Institutional change as a labour of definition: A theoretical and analytical framework applied to “social enterprise” in the UK
thesisposted on 04.02.2020, 11:19 by Paul Conville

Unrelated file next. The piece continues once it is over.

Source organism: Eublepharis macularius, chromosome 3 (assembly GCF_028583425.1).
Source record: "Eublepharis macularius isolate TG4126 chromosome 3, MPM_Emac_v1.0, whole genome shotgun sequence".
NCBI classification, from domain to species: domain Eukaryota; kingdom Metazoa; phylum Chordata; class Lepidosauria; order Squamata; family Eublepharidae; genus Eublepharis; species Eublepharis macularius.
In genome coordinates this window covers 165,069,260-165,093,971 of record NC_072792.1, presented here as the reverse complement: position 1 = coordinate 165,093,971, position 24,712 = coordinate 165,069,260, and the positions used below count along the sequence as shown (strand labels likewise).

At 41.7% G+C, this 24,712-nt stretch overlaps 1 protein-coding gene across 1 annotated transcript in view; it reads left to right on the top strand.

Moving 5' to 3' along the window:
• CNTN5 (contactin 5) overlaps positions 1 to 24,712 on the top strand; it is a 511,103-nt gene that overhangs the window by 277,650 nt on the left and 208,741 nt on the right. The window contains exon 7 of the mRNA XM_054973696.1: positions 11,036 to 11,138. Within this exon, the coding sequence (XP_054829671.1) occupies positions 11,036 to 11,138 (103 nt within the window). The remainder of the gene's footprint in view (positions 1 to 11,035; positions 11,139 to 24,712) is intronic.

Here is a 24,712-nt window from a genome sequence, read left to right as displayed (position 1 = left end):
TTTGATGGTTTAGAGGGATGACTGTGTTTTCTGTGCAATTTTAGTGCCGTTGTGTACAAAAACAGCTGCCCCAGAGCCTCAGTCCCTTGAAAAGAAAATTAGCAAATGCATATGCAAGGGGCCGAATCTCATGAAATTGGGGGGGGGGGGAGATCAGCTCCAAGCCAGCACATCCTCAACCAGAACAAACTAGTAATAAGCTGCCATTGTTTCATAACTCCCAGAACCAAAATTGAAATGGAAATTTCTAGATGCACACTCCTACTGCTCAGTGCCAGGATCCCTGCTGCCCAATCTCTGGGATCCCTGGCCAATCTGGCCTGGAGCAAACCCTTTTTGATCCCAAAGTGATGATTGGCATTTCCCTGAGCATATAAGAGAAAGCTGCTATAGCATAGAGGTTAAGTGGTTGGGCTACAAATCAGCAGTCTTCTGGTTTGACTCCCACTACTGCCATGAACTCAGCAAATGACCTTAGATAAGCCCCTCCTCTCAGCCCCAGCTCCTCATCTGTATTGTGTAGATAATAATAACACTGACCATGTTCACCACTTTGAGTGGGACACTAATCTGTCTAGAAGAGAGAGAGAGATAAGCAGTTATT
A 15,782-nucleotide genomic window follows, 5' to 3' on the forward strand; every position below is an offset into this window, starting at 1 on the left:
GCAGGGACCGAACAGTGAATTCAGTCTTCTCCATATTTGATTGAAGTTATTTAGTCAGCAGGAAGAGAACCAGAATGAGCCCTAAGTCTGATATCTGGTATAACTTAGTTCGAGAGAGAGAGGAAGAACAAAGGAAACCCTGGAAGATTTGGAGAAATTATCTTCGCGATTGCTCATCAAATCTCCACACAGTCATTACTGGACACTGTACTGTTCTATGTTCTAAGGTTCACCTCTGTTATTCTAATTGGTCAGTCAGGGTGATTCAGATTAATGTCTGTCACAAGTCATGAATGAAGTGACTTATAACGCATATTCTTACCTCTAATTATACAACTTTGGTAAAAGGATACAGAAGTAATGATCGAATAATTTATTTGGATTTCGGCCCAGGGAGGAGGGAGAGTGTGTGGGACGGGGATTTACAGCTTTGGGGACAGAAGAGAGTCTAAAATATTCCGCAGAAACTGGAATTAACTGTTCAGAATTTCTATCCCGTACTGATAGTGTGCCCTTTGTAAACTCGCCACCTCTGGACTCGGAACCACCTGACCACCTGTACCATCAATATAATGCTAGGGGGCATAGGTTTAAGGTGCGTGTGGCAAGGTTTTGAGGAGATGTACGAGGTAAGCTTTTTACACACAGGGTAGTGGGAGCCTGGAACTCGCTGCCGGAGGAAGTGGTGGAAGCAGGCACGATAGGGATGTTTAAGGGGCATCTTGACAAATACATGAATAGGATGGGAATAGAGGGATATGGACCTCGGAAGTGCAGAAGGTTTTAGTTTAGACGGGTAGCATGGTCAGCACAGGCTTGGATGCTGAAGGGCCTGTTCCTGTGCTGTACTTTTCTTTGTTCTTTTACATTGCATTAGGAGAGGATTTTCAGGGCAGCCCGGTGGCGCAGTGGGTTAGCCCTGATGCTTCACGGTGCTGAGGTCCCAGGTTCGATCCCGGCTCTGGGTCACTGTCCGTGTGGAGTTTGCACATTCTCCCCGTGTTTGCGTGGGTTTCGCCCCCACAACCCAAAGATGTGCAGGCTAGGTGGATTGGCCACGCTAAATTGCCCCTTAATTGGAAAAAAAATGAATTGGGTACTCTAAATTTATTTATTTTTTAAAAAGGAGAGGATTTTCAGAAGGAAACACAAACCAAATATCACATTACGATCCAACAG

As market relations have expanded beyond the limits set for them within the post-war consensus, institutional theorists have sought to better understand how such change occurs. Despite important theoretical advances across the various institutional approaches, many avenues remain unexplored. One such avenue concerns the role of definition in institutional change. Although definition has attracted little scholarly attention, perhaps due to its everyday banality, this thesis argues that it plays an essential role in establishing institutions and provides a mechanism by which actors can change them. A claim of this nature is significant since contemporary theorizations of institutional change point to actors strategically manipulating the meaning structures underpinning institutional regimes. An investigation of definition illuminates how such change is achieved. Drawing on several theoretical resources, this thesis provides a detailed exploration of that process. While the thesis is primarily a contribution to the theory of institutional change, it substantiates the key arguments through an analysis of “social enterprise”, a concept which rose from complete obscurity, prior to 1980, to become of the one of the most lauded economic concepts across much of Europe in the early 2000s. By the decades end, it was the term used to describe and commend the first privately run hospital in the NHS. Concentrating on the first few years of its emergence, the analysis illustrates how diverse actors competed and cooperated in a labour of definition, a social process in which the descriptive and normative dimensions of the concept were fixed. Knowledge of this particular case, together with the theoretical framework upon which the analysis is based, provides the grounds for a dialectical understanding of definitions and institutions. Not only do actors seek to alter the conceptual basis of institutions through ‘defining work’, but those efforts are, themselves, guided by ‘logics of definition’ that, in turn, stem from ‘institutional definitions’.